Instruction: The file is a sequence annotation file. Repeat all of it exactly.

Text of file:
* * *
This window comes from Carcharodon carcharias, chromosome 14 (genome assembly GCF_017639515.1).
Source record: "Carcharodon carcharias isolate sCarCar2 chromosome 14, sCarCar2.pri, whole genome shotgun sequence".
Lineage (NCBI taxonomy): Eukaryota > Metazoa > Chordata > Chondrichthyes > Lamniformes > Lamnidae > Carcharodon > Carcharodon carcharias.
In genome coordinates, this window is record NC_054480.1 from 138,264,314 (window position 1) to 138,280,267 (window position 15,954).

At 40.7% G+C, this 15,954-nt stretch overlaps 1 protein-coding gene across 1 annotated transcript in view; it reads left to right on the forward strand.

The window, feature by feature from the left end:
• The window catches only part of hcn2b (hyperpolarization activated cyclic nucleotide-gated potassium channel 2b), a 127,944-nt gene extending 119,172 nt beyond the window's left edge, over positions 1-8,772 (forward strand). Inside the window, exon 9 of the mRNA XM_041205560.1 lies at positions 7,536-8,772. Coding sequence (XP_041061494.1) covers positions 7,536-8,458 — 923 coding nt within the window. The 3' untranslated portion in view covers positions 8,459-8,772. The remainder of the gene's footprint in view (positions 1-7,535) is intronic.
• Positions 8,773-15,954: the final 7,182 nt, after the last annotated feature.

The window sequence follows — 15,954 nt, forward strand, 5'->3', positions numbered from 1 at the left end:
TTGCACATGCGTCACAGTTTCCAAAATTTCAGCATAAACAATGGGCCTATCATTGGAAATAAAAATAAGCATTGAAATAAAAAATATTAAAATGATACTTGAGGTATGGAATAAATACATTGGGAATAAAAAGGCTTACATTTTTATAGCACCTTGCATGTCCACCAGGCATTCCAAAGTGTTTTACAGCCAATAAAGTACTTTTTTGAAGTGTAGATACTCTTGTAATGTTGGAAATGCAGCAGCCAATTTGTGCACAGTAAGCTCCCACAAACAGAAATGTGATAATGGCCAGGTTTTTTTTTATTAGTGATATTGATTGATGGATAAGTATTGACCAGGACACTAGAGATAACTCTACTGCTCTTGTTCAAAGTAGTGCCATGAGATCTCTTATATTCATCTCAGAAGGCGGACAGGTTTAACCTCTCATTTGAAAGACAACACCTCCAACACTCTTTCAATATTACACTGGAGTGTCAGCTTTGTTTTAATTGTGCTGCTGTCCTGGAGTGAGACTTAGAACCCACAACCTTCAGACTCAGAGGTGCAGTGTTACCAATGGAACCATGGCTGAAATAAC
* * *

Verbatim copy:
This window comes from Carcharodon carcharias, chromosome 14 (genome assembly GCF_017639515.1).
Source record: "Carcharodon carcharias isolate sCarCar2 chromosome 14, sCarCar2.pri, whole genome shotgun sequence".
Lineage (NCBI taxonomy): Eukaryota > Metazoa > Chordata > Chondrichthyes > Lamniformes > Lamnidae > Carcharodon > Carcharodon carcharias.
In genome coordinates, this window is record NC_054480.1 from 138,264,314 (window position 1) to 138,280,267 (window position 15,954).

At 40.7% G+C, this 15,954-nt stretch overlaps 1 protein-coding gene across 1 annotated transcript in view; it reads left to right on the forward strand.

The window, feature by feature from the left end:
• The window catches only part of hcn2b (hyperpolarization activated cyclic nucleotide-gated potassium channel 2b), a 127,944-nt gene extending 119,172 nt beyond the window's left edge, over positions 1-8,772 (forward strand). Inside the window, exon 9 of the mRNA XM_041205560.1 lies at positions 7,536-8,772. Coding sequence (XP_041061494.1) covers positions 7,536-8,458 — 923 coding nt within the window. The 3' untranslated portion in view covers positions 8,459-8,772. The remainder of the gene's footprint in view (positions 1-7,535) is intronic.
• Positions 8,773-15,954: the final 7,182 nt, after the last annotated feature.

The window sequence follows — 15,954 nt, forward strand, 5'->3', positions numbered from 1 at the left end:
TTGCACATGCGTCACAGTTTCCAAAATTTCAGCATAAACAATGGGCCTATCATTGGAAATAAAAATAAGCATTGAAATAAAAAATATTAAAATGATACTTGAGGTATGGAATAAATACATTGGGAATAAAAAGGCTTACATTTTTATAGCACCTTGCATGTCCACCAGGCATTCCAAAGTGTTTTACAGCCAATAAAGTACTTTTTTGAAGTGTAGATACTCTTGTAATGTTGGAAATGCAGCAGCCAATTTGTGCACAGTAAGCTCCCACAAACAGAAATGTGATAATGGCCAGGTTTTTTTTTATTAGTGATATTGATTGATGGATAAGTATTGACCAGGACACTAGAGATAACTCTACTGCTCTTGTTCAAAGTAGTGCCATGAGATCTCTTATATTCATCTCAGAAGGCGGACAGGTTTAACCTCTCATTTGAAAGACAACACCTCCAACACTCTTTCAATATTACACTGGAGTGTCAGCTTTGTTTTAATTGTGCTGCTGTCCTGGAGTGAGACTTAGAACCCACAACCTTCAGACTCAGAGGTGCAGTGTTACCAATGGAACCATGGCTGAAATAAC